Excess ground ice formation and melt drive surface heave and settlement, and are critical components of the water balance in Arctic soils. Despite the importance of excess ice for the geomorphology, hydrology and biogeochemistry of permafrost landscapes, we lack fine-scale estimates of excess ice profiles. Here, we introduce a Bayesian inversion method based on remotely sensed subsidence. It retrieves near-surface excess ice profiles by probing the ice content at increasing depths as the thaw front deepens over summer. Ice profiles estimated from Sentinel-1 interferometric synthetic aperture radar (InSAR) subsidence observations at 80 m resolution were spatially associated with the surficial geology in two Alaskan regions. In most geological units, the estimated profiles were ice poor in the central and, to a lesser extent, the upper active layer. In a warm summer, units with ice-rich permafrost had elevated inferred ice contents at the base of the active layer and the (previous years’) upper permafrost. The posterior uncertainty and accuracy varied with depth. In simulations, they were best (<0.1) in the central active layer, deteriorating (>0.2) toward the surface and permafrost. At two sites in the Brooks Foothills, Alaska, the estimates compared favorably to coring-derived profiles down to 35 cm, while the increase in excess ice below the long-term active layer thickness of 40 cm was only reproduced in a warm year. Pan-Arctic InSAR observations enable novel observational constraints on the susceptibility of permafrost landscapes to terrain instability and on the controls, drivers and consequences of ground ice formation and loss.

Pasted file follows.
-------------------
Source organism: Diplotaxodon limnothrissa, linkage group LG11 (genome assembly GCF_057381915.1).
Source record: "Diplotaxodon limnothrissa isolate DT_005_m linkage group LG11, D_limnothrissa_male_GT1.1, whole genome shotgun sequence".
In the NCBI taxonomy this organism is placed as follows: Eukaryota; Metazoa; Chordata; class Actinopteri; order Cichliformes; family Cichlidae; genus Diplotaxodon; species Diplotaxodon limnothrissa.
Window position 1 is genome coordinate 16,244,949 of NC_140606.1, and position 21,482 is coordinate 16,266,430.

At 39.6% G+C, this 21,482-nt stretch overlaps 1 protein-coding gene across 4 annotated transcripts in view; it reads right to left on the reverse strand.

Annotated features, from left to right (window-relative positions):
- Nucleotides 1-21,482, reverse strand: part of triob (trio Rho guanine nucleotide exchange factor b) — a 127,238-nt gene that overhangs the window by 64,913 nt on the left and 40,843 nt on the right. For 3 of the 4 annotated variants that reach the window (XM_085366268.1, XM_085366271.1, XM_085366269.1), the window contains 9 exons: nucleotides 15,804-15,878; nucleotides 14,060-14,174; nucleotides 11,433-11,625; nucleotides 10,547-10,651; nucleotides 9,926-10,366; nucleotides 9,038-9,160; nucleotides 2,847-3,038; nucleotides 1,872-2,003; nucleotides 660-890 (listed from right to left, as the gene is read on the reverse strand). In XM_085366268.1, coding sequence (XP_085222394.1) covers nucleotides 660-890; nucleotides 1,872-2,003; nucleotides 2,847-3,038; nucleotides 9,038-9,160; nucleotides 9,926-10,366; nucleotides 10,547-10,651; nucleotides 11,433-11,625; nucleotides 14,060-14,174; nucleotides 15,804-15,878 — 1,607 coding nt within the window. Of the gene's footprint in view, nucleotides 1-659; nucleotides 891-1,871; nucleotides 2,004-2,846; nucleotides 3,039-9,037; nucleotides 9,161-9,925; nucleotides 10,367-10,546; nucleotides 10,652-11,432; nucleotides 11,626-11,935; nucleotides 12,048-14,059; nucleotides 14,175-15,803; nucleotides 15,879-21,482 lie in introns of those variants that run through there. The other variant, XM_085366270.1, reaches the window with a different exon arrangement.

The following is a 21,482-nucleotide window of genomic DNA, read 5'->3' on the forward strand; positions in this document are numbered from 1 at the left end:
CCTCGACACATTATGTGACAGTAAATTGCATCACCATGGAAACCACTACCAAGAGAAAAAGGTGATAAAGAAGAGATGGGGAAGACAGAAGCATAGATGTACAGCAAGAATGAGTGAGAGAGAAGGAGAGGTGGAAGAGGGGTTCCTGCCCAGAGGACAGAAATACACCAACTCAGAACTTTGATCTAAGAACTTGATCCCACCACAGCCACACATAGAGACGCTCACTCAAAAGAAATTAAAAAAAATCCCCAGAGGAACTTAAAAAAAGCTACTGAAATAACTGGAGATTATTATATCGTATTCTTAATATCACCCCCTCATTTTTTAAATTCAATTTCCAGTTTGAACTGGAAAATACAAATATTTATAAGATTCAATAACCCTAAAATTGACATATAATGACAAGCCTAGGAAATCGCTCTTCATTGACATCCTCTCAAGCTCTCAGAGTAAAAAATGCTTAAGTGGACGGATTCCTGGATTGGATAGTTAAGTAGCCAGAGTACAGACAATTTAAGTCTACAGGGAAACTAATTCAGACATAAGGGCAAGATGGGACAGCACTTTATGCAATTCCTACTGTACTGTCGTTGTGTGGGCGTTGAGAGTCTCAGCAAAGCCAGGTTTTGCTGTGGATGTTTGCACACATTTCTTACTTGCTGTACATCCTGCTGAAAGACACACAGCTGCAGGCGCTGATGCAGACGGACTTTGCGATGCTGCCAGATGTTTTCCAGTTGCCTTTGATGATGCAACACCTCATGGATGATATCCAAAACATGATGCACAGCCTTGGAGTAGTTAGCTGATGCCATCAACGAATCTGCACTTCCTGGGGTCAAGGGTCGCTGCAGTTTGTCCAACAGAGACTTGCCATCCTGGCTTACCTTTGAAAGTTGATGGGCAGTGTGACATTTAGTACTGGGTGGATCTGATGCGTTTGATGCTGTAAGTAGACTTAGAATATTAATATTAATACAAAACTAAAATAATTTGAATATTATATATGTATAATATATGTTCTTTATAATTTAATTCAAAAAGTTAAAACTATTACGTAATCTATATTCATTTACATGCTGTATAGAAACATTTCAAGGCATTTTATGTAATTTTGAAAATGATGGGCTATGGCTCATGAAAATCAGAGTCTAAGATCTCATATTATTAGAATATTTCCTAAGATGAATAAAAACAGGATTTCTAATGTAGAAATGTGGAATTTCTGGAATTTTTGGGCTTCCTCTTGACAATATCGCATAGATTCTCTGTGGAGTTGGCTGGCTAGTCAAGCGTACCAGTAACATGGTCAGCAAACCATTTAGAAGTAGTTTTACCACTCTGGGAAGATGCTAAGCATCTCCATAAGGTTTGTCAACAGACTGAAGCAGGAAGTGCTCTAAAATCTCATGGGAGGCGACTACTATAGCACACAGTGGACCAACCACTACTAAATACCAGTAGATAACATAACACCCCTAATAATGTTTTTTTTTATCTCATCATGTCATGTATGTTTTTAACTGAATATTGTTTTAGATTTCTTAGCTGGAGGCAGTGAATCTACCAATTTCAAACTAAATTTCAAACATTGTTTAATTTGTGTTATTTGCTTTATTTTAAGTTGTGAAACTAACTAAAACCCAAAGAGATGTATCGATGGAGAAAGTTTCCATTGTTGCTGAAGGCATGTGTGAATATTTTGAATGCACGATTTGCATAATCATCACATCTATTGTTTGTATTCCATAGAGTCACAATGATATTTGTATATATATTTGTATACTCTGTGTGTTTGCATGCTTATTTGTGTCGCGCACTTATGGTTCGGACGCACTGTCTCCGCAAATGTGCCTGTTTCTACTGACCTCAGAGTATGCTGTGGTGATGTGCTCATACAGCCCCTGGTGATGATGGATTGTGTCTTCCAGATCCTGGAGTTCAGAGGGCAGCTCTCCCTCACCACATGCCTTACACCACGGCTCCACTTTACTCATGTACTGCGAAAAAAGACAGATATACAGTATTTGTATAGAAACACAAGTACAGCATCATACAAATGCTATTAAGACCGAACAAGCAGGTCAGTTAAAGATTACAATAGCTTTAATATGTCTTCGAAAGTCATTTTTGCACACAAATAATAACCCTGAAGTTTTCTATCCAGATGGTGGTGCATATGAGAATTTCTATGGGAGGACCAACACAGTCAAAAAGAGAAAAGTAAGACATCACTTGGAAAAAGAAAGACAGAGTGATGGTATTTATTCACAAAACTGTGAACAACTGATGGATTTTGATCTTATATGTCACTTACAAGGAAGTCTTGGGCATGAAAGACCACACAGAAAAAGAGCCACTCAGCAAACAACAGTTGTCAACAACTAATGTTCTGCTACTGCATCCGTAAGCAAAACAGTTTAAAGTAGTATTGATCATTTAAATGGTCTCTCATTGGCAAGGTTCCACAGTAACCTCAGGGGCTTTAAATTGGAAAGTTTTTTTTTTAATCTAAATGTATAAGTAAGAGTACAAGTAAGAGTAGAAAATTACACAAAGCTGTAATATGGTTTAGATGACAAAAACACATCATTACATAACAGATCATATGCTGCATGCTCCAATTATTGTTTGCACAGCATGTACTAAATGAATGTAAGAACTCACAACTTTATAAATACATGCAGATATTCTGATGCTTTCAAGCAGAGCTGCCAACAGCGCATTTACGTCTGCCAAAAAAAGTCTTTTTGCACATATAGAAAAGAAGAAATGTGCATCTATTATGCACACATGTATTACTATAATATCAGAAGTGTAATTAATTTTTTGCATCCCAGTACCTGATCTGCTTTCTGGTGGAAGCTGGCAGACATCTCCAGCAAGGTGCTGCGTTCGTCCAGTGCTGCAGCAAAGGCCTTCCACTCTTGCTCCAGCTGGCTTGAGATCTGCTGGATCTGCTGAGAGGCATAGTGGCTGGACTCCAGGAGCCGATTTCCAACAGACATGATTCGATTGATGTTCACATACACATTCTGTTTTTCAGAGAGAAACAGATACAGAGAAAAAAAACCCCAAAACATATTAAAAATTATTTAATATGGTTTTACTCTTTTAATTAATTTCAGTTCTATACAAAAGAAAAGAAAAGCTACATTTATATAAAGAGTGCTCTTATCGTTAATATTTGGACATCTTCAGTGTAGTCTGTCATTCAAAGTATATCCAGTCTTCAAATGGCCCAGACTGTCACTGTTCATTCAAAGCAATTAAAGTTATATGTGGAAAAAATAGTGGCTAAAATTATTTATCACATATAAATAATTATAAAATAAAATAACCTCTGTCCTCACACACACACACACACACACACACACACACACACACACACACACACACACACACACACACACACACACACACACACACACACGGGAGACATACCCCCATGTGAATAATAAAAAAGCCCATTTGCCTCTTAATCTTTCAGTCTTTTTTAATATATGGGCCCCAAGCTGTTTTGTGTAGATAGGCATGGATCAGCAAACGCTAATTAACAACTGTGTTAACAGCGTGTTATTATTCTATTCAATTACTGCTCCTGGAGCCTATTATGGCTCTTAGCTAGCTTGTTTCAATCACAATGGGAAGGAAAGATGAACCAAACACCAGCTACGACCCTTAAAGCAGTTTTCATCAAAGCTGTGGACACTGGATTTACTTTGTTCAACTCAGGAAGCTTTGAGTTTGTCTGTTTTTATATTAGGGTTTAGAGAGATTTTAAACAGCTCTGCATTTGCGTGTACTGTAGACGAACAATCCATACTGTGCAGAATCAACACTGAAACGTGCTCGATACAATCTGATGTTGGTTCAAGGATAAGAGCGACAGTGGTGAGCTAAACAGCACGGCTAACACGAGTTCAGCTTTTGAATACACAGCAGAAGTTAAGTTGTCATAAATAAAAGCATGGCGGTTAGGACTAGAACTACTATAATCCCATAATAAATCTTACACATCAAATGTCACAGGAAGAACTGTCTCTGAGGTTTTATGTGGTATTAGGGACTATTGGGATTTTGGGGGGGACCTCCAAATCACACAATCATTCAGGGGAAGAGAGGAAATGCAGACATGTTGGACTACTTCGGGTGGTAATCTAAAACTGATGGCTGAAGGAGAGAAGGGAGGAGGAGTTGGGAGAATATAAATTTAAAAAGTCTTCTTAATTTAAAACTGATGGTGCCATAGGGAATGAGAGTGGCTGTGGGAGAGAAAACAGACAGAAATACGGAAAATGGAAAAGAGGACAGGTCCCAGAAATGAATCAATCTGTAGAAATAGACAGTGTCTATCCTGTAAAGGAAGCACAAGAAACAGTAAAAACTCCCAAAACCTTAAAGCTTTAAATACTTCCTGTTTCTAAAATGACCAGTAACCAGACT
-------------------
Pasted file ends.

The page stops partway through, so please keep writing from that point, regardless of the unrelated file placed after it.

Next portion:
Ionospheric Faraday rotation distorts satellite radar observations of the Earth's surface. While its impact on radiometric observables is well understood, the errors in repeat-pass InSAR observations and hence in deformation analysis are largely unknown. Because Faraday rotation cannot rigorously be compensated for in non-quad-pol systems, it is imperative to determine the magnitude and nature of the deformation errors. Focusing on distributed targets at L-band, we assess the errors for a range of land covers using airborne observations with simulated Faraday rotation. We find that the deformation error may reach 2 mm in the co-pol channels over a solar cycle. It can exceed 5 mm for intense solar maxima. The cross-pol channel is more susceptible to severe errors. We identify the leakage of polarimetric phase contributions into the interferometric phase as a dominant error source. The polarimetric scattering characteristics induce a systematic dependence of the Faraday-induced deformation errors on land cover and topography. Also their temporal characteristics, with pronounced seasonal and quasi-decadal variability, predispose these systematic errors to be misinterpreted as deformation. While the relatively small magnitude of 1-2 mm is of limited concern in many applications, the persistence on semi- to multi-annual time scales compels attention when long-term deformation is to be estimated with millimetric accuracy. Phase errors induced by uncompensated Faraday rotation constitute a non-negligible source of bias in interferometric deformation measurements.